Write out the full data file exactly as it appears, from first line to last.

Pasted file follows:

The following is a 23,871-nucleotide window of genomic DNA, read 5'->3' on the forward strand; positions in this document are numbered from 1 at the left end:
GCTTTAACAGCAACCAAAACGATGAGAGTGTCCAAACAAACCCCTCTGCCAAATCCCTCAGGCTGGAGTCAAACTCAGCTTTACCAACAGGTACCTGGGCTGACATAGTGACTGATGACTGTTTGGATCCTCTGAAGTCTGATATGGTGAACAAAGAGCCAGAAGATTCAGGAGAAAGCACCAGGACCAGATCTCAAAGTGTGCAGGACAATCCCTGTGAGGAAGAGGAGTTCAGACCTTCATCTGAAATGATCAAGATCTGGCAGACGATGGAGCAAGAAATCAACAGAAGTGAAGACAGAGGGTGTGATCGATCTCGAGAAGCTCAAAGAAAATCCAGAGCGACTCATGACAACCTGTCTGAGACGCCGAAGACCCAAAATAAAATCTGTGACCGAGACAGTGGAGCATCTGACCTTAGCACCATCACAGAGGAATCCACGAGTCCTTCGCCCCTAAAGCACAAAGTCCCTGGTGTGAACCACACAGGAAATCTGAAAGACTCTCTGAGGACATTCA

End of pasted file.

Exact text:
The following is a 23,871-nucleotide window of genomic DNA, read 5'->3' on the forward strand; positions in this document are numbered from 1 at the left end:
GCTTTAACAGCAACCAAAACGATGAGAGTGTCCAAACAAACCCCTCTGCCAAATCCCTCAGGCTGGAGTCAAACTCAGCTTTACCAACAGGTACCTGGGCTGACATAGTGACTGATGACTGTTTGGATCCTCTGAAGTCTGATATGGTGAACAAAGAGCCAGAAGATTCAGGAGAAAGCACCAGGACCAGATCTCAAAGTGTGCAGGACAATCCCTGTGAGGAAGAGGAGTTCAGACCTTCATCTGAAATGATCAAGATCTGGCAGACGATGGAGCAAGAAATCAACAGAAGTGAAGACAGAGGGTGTGATCGATCTCGAGAAGCTCAAAGAAAATCCAGAGCGACTCATGACAACCTGTCTGAGACGCCGAAGACCCAAAATAAAATCTGTGACCGAGACAGTGGAGCATCTGACCTTAGCACCATCACAGAGGAATCCACGAGTCCTTCGCCCCTAAAGCACAAAGTCCCTGGTGTGAACCACACAGGAAATCTGAAAGACTCTCTGAGGACATTCA